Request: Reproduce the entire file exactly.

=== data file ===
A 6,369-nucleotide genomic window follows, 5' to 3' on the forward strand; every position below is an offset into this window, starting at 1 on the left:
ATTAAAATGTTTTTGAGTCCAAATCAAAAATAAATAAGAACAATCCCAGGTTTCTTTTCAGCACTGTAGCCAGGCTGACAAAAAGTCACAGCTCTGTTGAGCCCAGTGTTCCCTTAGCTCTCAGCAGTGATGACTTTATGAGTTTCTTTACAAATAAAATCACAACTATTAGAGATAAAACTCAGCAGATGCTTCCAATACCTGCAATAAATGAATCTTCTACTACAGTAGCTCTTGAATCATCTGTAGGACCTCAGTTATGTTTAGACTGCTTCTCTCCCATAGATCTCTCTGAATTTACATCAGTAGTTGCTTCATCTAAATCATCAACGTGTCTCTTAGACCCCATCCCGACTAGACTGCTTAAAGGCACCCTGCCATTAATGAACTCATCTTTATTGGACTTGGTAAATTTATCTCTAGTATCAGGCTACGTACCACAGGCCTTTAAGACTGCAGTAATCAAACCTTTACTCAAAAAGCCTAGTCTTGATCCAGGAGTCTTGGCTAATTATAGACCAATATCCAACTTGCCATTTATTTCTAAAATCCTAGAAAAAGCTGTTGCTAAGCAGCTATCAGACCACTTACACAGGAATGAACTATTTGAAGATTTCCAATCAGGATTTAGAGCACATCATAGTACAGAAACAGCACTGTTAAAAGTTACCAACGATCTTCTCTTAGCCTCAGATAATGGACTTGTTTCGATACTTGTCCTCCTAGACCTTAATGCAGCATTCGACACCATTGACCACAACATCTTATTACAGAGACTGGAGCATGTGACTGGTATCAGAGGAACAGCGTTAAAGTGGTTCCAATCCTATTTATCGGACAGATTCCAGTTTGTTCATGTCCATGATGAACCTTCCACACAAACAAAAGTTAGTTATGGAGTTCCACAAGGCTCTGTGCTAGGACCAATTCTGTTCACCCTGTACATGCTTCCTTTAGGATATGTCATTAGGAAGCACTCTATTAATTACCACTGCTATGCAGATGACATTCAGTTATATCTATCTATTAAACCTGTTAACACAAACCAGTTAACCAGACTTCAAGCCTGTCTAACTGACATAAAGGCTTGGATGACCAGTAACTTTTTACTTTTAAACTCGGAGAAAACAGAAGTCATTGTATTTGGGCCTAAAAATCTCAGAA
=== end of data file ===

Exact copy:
A 6,369-nucleotide genomic window follows, 5' to 3' on the forward strand; every position below is an offset into this window, starting at 1 on the left:
ATTAAAATGTTTTTGAGTCCAAATCAAAAATAAATAAGAACAATCCCAGGTTTCTTTTCAGCACTGTAGCCAGGCTGACAAAAAGTCACAGCTCTGTTGAGCCCAGTGTTCCCTTAGCTCTCAGCAGTGATGACTTTATGAGTTTCTTTACAAATAAAATCACAACTATTAGAGATAAAACTCAGCAGATGCTTCCAATACCTGCAATAAATGAATCTTCTACTACAGTAGCTCTTGAATCATCTGTAGGACCTCAGTTATGTTTAGACTGCTTCTCTCCCATAGATCTCTCTGAATTTACATCAGTAGTTGCTTCATCTAAATCATCAACGTGTCTCTTAGACCCCATCCCGACTAGACTGCTTAAAGGCACCCTGCCATTAATGAACTCATCTTTATTGGACTTGGTAAATTTATCTCTAGTATCAGGCTACGTACCACAGGCCTTTAAGACTGCAGTAATCAAACCTTTACTCAAAAAGCCTAGTCTTGATCCAGGAGTCTTGGCTAATTATAGACCAATATCCAACTTGCCATTTATTTCTAAAATCCTAGAAAAAGCTGTTGCTAAGCAGCTATCAGACCACTTACACAGGAATGAACTATTTGAAGATTTCCAATCAGGATTTAGAGCACATCATAGTACAGAAACAGCACTGTTAAAAGTTACCAACGATCTTCTCTTAGCCTCAGATAATGGACTTGTTTCGATACTTGTCCTCCTAGACCTTAATGCAGCATTCGACACCATTGACCACAACATCTTATTACAGAGACTGGAGCATGTGACTGGTATCAGAGGAACAGCGTTAAAGTGGTTCCAATCCTATTTATCGGACAGATTCCAGTTTGTTCATGTCCATGATGAACCTTCCACACAAACAAAAGTTAGTTATGGAGTTCCACAAGGCTCTGTGCTAGGACCAATTCTGTTCACCCTGTACATGCTTCCTTTAGGATATGTCATTAGGAAGCACTCTATTAATTACCACTGCTATGCAGATGACATTCAGTTATATCTATCTATTAAACCTGTTAACACAAACCAGTTAACCAGACTTCAAGCCTGTCTAACTGACATAAAGGCTTGGATGACCAGTAACTTTTTACTTTTAAACTCGGAGAAAACAGAAGTCATTGTATTTGGGCCTAAAAATCTCAGAA